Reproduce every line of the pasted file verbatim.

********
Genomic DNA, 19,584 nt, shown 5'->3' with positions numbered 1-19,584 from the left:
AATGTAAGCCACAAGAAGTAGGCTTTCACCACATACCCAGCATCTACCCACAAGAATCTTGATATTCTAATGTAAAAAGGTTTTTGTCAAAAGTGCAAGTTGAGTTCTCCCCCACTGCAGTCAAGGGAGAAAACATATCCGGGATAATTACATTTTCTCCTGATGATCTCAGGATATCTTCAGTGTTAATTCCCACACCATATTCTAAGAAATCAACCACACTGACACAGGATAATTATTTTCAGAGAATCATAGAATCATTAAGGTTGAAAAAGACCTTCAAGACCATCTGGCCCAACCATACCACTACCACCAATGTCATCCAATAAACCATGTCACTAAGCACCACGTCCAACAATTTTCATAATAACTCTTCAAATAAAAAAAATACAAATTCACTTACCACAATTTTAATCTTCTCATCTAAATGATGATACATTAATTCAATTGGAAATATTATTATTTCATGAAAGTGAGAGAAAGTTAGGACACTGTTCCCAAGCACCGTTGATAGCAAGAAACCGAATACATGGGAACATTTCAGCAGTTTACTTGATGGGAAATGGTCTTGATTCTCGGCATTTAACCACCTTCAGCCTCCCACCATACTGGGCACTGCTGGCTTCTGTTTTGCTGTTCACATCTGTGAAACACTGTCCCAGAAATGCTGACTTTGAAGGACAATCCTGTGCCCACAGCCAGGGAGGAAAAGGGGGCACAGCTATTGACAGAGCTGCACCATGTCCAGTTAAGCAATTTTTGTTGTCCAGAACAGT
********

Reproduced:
Genomic DNA, 19,584 nt, shown 5'->3' with positions numbered 1-19,584 from the left:
AATGTAAGCCACAAGAAGTAGGCTTTCACCACATACCCAGCATCTACCCACAAGAATCTTGATATTCTAATGTAAAAAGGTTTTTGTCAAAAGTGCAAGTTGAGTTCTCCCCCACTGCAGTCAAGGGAGAAAACATATCCGGGATAATTACATTTTCTCCTGATGATCTCAGGATATCTTCAGTGTTAATTCCCACACCATATTCTAAGAAATCAACCACACTGACACAGGATAATTATTTTCAGAGAATCATAGAATCATTAAGGTTGAAAAAGACCTTCAAGACCATCTGGCCCAACCATACCACTACCACCAATGTCATCCAATAAACCATGTCACTAAGCACCACGTCCAACAATTTTCATAATAACTCTTCAAATAAAAAAAATACAAATTCACTTACCACAATTTTAATCTTCTCATCTAAATGATGATACATTAATTCAATTGGAAATATTATTATTTCATGAAAGTGAGAGAAAGTTAGGACACTGTTCCCAAGCACCGTTGATAGCAAGAAACCGAATACATGGGAACATTTCAGCAGTTTACTTGATGGGAAATGGTCTTGATTCTCGGCATTTAACCACCTTCAGCCTCCCACCATACTGGGCACTGCTGGCTTCTGTTTTGCTGTTCACATCTGTGAAACACTGTCCCAGAAATGCTGACTTTGAAGGACAATCCTGTGCCCACAGCCAGGGAGGAAAAGGGGGCACAGCTATTGACAGAGCTGCACCATGTCCAGTTAAGCAATTTTTGTTGTCCAGAACAGT